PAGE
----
To start, the mockumentary in Breaking the Fourth Wall isn’t so much about recreating a genre for the heck of it, but as a means of bridging two realities together. It’s the interspersed mock-interviews at the heart of the mockumentary subgenre which relates to the episode’s title on its most basic level. Having Wanda communicate her inner thoughts and actions while utilising this storytelling mechanic allows us to peek inside her head, offering a perspective previous versions of the series have not yet allowed. Whereas we have learned over the weeks that she’s aware of the world beyond the hex, for the most part, she’s been operating in a state of semi-denial. For her to face the camera and confess that she’s doing all this as a means of animating her deceased boyfriend feels like a step toward uncovering the wider mystery driving this story forward. By directly addressing the camera and referencing the world beyond the hex interlaces the two worlds together in a way they quite haven’t been before. Previous episodes have behaved as though both realities are at war with one another; battling it out to usurp the other. Except here, they start to co-exist. As Wanda talks about extending the boundaries of the hex in order to save Vision, the camera cuts to footage of last week’s climax. Jumping to other scenes as the voiceover plays out is a common trope in mockumentary sitcoms, except what makes it so interesting here is it’s cutting to footage from the ‘other’ reality; the one firmly positioned in the realm of the MCU. The narrative style of the mockumentary allows the borders of these two realities to marry up in a way they haven’t quite done so to date.
Another reason as to why this episode might not be as dedicated to fashioning a mockumentary from start to finish relates to how much is going on in the story. We’re now seven episodes into a nine-part series. In terms of story, we’re getting up there now. Whereas the opening three episodes committed to the pseudo sitcom more or less from start to finish, a lot has happened since then. The sitcom and the MCU have firmly bled into one another by this point. You have Darcy and Rambeau both consciously infiltrating the hex; Vision is entirely aware that his world is built upon a lie of cosmic proportion; and Wanda’s even at a point now where she’s noticing sinister going on at her neighbours house. Everything is quickly hurtling toward a conclusion. Last week saw the series take something of a breather to take one last gander around the themepark of televisial yesteryear; this week, WandaVision can’t really afford to do so. It’s far too busy returning to its old tricks of reinventing the playing field it’s performing on.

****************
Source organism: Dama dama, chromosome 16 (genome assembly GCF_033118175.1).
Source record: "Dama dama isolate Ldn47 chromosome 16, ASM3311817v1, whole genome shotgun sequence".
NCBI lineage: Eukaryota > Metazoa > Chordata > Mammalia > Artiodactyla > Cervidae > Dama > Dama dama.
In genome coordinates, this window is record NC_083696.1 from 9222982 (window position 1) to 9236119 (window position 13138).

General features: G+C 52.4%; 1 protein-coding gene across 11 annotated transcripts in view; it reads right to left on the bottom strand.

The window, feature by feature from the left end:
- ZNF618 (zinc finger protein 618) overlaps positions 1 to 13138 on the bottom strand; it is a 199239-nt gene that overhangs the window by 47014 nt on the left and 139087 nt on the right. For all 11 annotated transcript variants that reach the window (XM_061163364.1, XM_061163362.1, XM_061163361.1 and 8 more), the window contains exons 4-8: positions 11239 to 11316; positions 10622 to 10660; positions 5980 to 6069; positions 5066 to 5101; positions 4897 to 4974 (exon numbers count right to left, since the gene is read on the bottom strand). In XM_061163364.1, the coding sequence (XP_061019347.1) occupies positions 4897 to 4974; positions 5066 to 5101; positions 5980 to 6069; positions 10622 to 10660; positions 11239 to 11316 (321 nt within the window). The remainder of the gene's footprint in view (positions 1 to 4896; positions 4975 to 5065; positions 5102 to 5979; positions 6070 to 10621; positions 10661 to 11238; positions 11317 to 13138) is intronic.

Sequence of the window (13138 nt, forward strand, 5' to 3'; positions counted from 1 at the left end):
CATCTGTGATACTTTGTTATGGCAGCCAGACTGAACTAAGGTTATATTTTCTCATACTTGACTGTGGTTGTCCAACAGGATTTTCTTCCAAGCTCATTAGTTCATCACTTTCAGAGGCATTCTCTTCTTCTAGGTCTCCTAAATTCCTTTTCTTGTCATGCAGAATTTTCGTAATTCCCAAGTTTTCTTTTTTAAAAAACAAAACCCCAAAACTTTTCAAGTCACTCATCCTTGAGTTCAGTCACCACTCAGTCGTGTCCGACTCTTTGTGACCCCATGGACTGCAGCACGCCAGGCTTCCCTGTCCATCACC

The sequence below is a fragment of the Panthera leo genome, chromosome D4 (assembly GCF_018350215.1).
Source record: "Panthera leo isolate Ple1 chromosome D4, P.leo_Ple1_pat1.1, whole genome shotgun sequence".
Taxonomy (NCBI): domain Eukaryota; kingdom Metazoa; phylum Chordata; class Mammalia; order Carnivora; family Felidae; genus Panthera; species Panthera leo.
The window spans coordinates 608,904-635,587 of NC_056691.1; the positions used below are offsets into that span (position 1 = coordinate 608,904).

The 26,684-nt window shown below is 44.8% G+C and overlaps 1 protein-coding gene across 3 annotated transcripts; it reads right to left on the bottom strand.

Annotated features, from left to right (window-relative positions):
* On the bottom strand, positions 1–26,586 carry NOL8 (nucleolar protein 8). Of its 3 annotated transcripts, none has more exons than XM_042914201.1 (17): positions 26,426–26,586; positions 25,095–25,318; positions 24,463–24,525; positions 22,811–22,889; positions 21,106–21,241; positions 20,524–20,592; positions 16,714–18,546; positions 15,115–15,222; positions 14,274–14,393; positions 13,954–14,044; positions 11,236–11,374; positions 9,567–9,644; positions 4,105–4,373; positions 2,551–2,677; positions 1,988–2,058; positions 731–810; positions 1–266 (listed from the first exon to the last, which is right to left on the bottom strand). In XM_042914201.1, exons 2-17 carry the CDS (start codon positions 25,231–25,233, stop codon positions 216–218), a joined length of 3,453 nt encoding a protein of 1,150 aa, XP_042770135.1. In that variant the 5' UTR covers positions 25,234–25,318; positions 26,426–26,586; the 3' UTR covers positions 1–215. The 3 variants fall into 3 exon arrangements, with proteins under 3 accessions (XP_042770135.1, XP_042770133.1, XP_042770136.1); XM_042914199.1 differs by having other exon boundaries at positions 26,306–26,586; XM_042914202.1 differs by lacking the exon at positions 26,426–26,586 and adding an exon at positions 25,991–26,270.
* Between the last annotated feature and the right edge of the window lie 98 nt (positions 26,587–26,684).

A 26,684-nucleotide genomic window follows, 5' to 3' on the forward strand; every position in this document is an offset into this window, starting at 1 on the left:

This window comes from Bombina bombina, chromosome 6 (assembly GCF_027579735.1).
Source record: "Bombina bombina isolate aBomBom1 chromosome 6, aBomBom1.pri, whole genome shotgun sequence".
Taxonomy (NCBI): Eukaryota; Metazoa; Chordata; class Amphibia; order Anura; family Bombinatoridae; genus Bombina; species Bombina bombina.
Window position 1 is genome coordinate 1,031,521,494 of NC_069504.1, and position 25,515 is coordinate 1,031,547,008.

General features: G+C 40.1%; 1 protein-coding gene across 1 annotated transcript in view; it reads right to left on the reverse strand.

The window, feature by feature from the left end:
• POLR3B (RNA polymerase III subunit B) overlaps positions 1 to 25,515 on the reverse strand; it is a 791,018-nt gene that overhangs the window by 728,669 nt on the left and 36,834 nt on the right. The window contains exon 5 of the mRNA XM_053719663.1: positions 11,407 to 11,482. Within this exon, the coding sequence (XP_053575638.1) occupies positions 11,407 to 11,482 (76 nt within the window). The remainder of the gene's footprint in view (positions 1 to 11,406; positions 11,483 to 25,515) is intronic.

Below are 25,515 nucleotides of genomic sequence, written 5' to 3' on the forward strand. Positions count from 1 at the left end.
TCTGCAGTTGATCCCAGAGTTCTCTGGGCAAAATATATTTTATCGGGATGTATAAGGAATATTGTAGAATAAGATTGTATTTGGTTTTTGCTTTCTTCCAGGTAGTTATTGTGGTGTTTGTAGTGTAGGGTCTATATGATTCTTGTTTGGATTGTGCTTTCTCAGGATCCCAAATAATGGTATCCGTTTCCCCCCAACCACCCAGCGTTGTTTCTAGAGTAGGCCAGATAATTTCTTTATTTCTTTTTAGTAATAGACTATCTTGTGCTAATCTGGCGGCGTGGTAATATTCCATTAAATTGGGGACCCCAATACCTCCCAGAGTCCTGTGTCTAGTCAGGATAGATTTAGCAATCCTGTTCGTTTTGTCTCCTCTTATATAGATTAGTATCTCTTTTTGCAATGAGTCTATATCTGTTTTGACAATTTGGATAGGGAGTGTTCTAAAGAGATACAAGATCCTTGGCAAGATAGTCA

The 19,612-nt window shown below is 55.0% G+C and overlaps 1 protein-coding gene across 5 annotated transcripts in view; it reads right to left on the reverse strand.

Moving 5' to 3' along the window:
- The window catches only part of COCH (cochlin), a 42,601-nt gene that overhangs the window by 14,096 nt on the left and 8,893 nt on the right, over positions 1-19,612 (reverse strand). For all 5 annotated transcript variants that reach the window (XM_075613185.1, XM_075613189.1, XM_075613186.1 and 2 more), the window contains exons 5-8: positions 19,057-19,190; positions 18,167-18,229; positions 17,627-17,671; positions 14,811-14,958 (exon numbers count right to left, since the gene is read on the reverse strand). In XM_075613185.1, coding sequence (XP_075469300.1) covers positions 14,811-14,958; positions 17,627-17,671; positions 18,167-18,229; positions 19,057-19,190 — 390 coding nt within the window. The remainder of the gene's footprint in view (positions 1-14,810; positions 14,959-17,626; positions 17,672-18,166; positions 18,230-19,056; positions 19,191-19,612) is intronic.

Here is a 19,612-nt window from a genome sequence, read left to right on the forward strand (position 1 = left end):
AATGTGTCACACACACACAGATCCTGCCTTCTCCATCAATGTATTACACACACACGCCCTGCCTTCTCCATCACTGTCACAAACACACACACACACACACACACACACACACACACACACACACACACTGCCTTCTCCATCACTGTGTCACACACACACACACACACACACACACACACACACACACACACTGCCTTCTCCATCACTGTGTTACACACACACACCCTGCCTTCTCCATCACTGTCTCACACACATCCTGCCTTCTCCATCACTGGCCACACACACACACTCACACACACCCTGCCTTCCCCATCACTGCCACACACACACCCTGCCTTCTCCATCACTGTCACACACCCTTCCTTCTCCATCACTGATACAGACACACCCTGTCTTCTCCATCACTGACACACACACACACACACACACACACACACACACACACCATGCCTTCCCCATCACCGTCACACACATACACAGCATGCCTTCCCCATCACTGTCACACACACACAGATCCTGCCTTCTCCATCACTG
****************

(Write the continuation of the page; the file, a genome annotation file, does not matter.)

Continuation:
Where all this is headed is yet to be established. We now know that Agnese is behind all the skullduggery kicking off (a twist I remained largely oblivious to, despite her nonchalant toward rapidly-aging children, not to mention her idiosyncratic behaviour during last week’s episode); We also know that X-Men’s Pietro is still knocking about this strange sub-reality; Rambeau now has superpowers that she’ll likely be taking into the Captain Marvel sequel, Darcy and Vision have teamed up to put an end to whatever’s happening; and various easter eggs hinting at a Fantastic 4 cameo continue flashing up in the strangest of places. It’s likely a large number of these twists and easter eggs will no doubt be played out in upcoming features and TV shows, but regardless of whether everything pays out here or elsewhere, the final two chapters of the WandaVison saga still have a lot of loose ends to tie up.
It’s been a wild ride this far. The series has taken us on a ride through recent television history; hurled us between realities; flirted with the concept of a Marvel multiverse; hidden tricksters under our noses; and dropped a few cheeky hints at what’s to come in Marvel’s fourth phase. Breaking the Fourth Wall takes all that chaos and uses it to thrust us into the endgame. We’ve got a few more tales to go before we’re fully out of the dark, yet it feels as if something big is lurking just around the corner.